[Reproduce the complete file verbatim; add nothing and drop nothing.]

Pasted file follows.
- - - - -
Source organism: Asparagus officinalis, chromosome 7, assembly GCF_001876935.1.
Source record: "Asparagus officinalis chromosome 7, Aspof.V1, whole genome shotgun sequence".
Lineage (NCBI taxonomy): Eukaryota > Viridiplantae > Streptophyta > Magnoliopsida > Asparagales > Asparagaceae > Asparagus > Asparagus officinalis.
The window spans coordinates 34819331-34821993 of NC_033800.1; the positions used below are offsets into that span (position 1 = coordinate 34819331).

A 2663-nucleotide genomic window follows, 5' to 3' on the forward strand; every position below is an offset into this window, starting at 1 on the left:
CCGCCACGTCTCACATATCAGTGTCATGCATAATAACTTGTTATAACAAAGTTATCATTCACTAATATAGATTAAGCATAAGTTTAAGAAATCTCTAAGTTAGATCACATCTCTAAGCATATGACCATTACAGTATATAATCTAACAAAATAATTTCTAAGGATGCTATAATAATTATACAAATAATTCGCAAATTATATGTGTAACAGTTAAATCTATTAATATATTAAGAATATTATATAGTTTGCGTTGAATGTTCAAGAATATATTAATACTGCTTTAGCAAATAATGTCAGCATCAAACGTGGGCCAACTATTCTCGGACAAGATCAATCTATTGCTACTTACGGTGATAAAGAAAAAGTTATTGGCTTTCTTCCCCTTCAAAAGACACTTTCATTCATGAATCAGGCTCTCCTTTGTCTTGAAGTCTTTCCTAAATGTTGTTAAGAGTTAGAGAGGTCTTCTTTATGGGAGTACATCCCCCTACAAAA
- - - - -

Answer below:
Source organism: Asparagus officinalis, chromosome 7, assembly GCF_001876935.1.
Source record: "Asparagus officinalis chromosome 7, Aspof.V1, whole genome shotgun sequence".
Lineage (NCBI taxonomy): Eukaryota > Viridiplantae > Streptophyta > Magnoliopsida > Asparagales > Asparagaceae > Asparagus > Asparagus officinalis.
The window spans coordinates 34819331-34821993 of NC_033800.1; the positions used below are offsets into that span (position 1 = coordinate 34819331).

A 2663-nucleotide genomic window follows, 5' to 3' on the forward strand; every position below is an offset into this window, starting at 1 on the left:
CCGCCACGTCTCACATATCAGTGTCATGCATAATAACTTGTTATAACAAAGTTATCATTCACTAATATAGATTAAGCATAAGTTTAAGAAATCTCTAAGTTAGATCACATCTCTAAGCATATGACCATTACAGTATATAATCTAACAAAATAATTTCTAAGGATGCTATAATAATTATACAAATAATTCGCAAATTATATGTGTAACAGTTAAATCTATTAATATATTAAGAATATTATATAGTTTGCGTTGAATGTTCAAGAATATATTAATACTGCTTTAGCAAATAATGTCAGCATCAAACGTGGGCCAACTATTCTCGGACAAGATCAATCTATTGCTACTTACGGTGATAAAGAAAAAGTTATTGGCTTTCTTCCCCTTCAAAAGACACTTTCATTCATGAATCAGGCTCTCCTTTGTCTTGAAGTCTTTCCTAAATGTTGTTAAGAGTTAGAGAGGTCTTCTTTATGGGAGTACATCCCCCTACAAAA